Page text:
Alan Cresswell, who is 90 years old, will wear his poppy with pride, although he retains a modest sense of perspective about his time in the RAF, putting his bravery and survival down to ‘frankly – luck’. He also remembers well, and with some amusement, how hard he had to fight to join the RAF in the first place.
He was brought up in the Island from the age of two. He lived with his parents at Samarès, his father Colin running a business at the Weighbridge – Biddle and Cresswell – and his mother, working as a teacher at Grouville School. He has happy memories of the Island, short trips on his boat, games of golf at Grouville as well as of his school days.
He attended Victoria College, where his contemporaries included Sid Guy and Peter Crill, who later became Bailiff of Jersey, before he left in 1938 to join the UK Civil Service.
It was while he was working in Southampton for the Custom and Excise Department that war was declared and the National Service Act introduced. He expected to be conscripted like all other young men of his age, but came upon a stumbling block when he gave as his permanent address that of his parents in Jersey, because his job at the time made it more convenient for him to live at the local YMCA.
‘There was then a lengthy conference of the staff, and when they came back, they said: “We have decided that as a resident of the Channel Islands, you are not a UK citizen, and are therefore not liable to the National Service Act. So, please go away, and only come back in two years’ time, if you have not been home in the meantime!”,’ he recalled.
So, he continued at his permanent job in the UK, but then the Channel Islands were occupied and his parents escaped on the last flight out, arriving in England with just one suitcase between them. Although they did recover some possessions later, they never returned to the Island.
It was because of this, and the fact that his father had himself served in the First World War in the Royal Flying Corps, (later the RAF), suffering serious injuries from which he recovered but which affected him for the rest of his life, that Mr Creswell made a second attempt to join up.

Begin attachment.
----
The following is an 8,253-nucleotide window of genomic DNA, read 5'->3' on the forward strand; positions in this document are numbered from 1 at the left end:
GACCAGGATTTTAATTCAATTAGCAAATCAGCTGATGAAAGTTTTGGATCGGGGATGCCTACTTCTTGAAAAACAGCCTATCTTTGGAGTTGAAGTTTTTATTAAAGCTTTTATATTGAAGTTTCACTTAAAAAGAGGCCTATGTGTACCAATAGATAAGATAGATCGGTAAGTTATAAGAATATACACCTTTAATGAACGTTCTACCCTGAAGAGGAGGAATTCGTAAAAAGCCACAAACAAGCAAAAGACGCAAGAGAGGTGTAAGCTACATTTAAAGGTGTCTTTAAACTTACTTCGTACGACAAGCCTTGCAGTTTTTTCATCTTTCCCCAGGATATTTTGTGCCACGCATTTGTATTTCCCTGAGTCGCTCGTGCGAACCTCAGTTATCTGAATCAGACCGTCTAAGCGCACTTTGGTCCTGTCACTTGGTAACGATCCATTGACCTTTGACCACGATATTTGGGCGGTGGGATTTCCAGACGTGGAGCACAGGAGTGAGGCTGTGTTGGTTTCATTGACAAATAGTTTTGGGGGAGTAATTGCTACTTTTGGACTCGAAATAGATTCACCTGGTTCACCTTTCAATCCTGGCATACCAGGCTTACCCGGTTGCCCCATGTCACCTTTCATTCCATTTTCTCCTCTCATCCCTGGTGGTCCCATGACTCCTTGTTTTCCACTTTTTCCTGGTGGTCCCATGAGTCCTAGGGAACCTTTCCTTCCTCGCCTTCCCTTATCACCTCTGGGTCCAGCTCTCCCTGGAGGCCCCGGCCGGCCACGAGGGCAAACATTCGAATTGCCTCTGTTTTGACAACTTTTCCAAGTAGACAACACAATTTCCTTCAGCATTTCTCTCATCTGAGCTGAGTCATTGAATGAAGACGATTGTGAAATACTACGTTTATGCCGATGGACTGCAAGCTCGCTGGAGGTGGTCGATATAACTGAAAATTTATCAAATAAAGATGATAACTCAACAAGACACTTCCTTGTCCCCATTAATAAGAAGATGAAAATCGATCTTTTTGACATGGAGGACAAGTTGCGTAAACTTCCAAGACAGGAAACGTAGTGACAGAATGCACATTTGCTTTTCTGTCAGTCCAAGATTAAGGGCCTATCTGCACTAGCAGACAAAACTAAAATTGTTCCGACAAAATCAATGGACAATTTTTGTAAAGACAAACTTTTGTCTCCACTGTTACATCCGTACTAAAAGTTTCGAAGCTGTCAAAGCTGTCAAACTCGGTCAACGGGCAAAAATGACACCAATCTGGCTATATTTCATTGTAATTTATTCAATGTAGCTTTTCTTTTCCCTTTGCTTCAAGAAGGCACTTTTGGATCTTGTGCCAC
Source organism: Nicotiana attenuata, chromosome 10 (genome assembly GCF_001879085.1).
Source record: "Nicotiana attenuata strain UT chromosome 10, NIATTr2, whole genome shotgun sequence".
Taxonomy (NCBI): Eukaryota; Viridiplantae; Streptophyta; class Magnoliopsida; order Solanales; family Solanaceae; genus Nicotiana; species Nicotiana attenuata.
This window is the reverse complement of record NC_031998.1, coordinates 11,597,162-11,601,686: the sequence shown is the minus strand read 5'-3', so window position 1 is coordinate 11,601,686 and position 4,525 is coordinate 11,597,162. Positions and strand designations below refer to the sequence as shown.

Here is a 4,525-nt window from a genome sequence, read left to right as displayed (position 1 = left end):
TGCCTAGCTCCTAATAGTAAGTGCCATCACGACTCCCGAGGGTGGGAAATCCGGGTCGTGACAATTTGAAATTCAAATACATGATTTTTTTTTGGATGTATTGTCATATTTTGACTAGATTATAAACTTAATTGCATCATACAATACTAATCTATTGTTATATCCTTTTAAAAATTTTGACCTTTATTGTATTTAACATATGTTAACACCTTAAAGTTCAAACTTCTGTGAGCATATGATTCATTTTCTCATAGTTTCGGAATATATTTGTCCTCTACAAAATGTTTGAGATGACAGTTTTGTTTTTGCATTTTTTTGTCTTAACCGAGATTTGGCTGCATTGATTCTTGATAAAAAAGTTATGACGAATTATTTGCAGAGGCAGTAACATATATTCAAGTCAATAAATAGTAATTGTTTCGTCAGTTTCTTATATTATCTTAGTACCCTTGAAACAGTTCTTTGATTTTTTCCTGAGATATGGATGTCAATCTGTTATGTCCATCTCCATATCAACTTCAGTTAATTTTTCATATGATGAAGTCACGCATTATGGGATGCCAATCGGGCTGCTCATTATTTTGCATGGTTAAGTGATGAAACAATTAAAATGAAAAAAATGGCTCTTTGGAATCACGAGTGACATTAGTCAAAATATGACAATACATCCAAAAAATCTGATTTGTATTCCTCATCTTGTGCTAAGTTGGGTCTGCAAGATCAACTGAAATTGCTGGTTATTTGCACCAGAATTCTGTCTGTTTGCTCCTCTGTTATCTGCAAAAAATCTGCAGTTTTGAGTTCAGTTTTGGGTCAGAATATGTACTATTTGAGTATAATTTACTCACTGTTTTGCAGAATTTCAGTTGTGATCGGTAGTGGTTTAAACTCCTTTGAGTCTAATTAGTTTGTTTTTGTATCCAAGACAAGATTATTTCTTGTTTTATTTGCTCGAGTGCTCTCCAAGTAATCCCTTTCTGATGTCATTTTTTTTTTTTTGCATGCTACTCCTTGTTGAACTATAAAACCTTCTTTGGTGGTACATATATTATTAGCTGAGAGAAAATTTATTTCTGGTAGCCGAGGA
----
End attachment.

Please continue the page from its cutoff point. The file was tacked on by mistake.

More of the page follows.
‘I was so angry at what they had suffered that I made a formal application to the UK Civil Service for “Permission to Volunteer”. After three weeks this was granted, and I was able to volunteer for the RAF.
He first flew the twin-engined Whitley bomber on anti-submarine patrols over the Atlantic, from St Eval in Cornwall, going out on ten-hour patrols in mid-winter at low attitude and with no aids other than a compass and airspeed indicator.
However, in over 80 hours of flying during three months in which 90 aircraft, each with a crew of five, were lost, he and his crew were unharmed.
He then went onto Bomber Command, having as his Squadron Commander Group-Captain Leonard Cheshire VC, and flying the four-engined Halifax bomber, with a crew of seven. Losses were again very heavy, and although on one occasion, under attack, he had a fire on board, he managed to get away, put out the fire and return home. One of the crew was badly burned, however, and was taken to hospital but not seen again.
It was at the end of this tour that he got married to Mary, whom he had met on an RAF base. He was awarded the Distinguished Flying Cross, promoted, became an instructor and later an accident Investigator.
Mr Cresswell was promoted again – to Flight Lieutenant – and awarded the Air Force Cross, but at the end of the war he decided to leave the RAF and go back into the Civil Service.
He and his wife (88), who have now celebrated their 66th wedding anniversary, had two sons, but, sadly, the elder, Peter, died at the age of 30. Their younger son Tony (57) is married to Linda, and the couple have two children: Phoebe and Oliver.
Mr Cresswell and his wife lived for over 30 years in Ilminster, a small town half-way between Yeovil and Taunton, before he retired from the Civil Service at the age of 61. He continued to work for a few more years as a Bailiff collecting debts and helping small businesses with tax returns, before he retired completely at the age of 65.
‘But I did continue to play at being a railwayman on the local West Somerset Railway, a steam railway operated by amateurs, running from Taunton to Minehead,’ he said. ‘I had a full Great Western Railway uniform, and acted as the stationmaster at Bishop’s Lydeard, just north of Taunton. I must have been doing something right, as I was even occasionally given tips – all into the charity box, of course!’
About five years ago, the couple moved to be closer to their family in Bourne, Lincolnshire, and have settled happily, making many friends.
He is a member of the Royal British Legion, supporting their events and appeals. And, of course, he still keeps up with Island news which he does so through the Jersey Evening Post, which is sent to him by his cousin Jean Bonhomme, who lives in St Helier.